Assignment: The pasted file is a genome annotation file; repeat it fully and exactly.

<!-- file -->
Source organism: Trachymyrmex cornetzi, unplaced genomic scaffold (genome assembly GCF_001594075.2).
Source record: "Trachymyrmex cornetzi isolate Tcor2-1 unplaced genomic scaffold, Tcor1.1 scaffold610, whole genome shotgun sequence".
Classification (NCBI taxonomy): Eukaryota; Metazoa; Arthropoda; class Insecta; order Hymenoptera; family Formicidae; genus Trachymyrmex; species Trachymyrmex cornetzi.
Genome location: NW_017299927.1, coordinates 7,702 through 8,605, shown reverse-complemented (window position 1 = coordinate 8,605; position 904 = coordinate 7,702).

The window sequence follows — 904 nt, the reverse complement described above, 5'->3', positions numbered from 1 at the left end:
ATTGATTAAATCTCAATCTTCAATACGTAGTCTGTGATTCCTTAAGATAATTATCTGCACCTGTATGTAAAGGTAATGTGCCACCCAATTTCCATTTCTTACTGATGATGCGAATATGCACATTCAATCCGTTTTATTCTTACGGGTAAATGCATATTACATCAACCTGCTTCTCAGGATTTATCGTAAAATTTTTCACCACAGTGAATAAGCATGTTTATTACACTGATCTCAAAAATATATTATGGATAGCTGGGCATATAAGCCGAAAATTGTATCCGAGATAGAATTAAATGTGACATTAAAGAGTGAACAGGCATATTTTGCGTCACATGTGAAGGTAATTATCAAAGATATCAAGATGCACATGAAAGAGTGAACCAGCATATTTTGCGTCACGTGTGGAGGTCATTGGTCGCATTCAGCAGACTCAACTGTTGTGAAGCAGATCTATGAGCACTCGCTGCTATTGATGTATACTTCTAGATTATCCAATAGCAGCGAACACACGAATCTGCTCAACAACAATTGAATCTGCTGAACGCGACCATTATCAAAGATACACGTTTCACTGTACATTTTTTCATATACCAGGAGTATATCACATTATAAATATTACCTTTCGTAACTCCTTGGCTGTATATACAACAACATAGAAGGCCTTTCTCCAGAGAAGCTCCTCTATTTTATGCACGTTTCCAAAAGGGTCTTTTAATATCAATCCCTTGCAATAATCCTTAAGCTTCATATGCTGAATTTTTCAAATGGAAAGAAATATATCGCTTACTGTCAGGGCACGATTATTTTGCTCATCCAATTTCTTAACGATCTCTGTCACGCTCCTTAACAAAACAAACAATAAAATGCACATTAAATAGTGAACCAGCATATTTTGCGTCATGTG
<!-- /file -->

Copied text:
Source organism: Trachymyrmex cornetzi, unplaced genomic scaffold (genome assembly GCF_001594075.2).
Source record: "Trachymyrmex cornetzi isolate Tcor2-1 unplaced genomic scaffold, Tcor1.1 scaffold610, whole genome shotgun sequence".
Classification (NCBI taxonomy): Eukaryota; Metazoa; Arthropoda; class Insecta; order Hymenoptera; family Formicidae; genus Trachymyrmex; species Trachymyrmex cornetzi.
Genome location: NW_017299927.1, coordinates 7,702 through 8,605, shown reverse-complemented (window position 1 = coordinate 8,605; position 904 = coordinate 7,702).

The window sequence follows — 904 nt, the reverse complement described above, 5'->3', positions numbered from 1 at the left end:
ATTGATTAAATCTCAATCTTCAATACGTAGTCTGTGATTCCTTAAGATAATTATCTGCACCTGTATGTAAAGGTAATGTGCCACCCAATTTCCATTTCTTACTGATGATGCGAATATGCACATTCAATCCGTTTTATTCTTACGGGTAAATGCATATTACATCAACCTGCTTCTCAGGATTTATCGTAAAATTTTTCACCACAGTGAATAAGCATGTTTATTACACTGATCTCAAAAATATATTATGGATAGCTGGGCATATAAGCCGAAAATTGTATCCGAGATAGAATTAAATGTGACATTAAAGAGTGAACAGGCATATTTTGCGTCACATGTGAAGGTAATTATCAAAGATATCAAGATGCACATGAAAGAGTGAACCAGCATATTTTGCGTCACGTGTGGAGGTCATTGGTCGCATTCAGCAGACTCAACTGTTGTGAAGCAGATCTATGAGCACTCGCTGCTATTGATGTATACTTCTAGATTATCCAATAGCAGCGAACACACGAATCTGCTCAACAACAATTGAATCTGCTGAACGCGACCATTATCAAAGATACACGTTTCACTGTACATTTTTTCATATACCAGGAGTATATCACATTATAAATATTACCTTTCGTAACTCCTTGGCTGTATATACAACAACATAGAAGGCCTTTCTCCAGAGAAGCTCCTCTATTTTATGCACGTTTCCAAAAGGGTCTTTTAATATCAATCCCTTGCAATAATCCTTAAGCTTCATATGCTGAATTTTTCAAATGGAAAGAAATATATCGCTTACTGTCAGGGCACGATTATTTTGCTCATCCAATTTCTTAACGATCTCTGTCACGCTCCTTAACAAAACAAACAATAAAATGCACATTAAATAGTGAACCAGCATATTTTGCGTCATGTG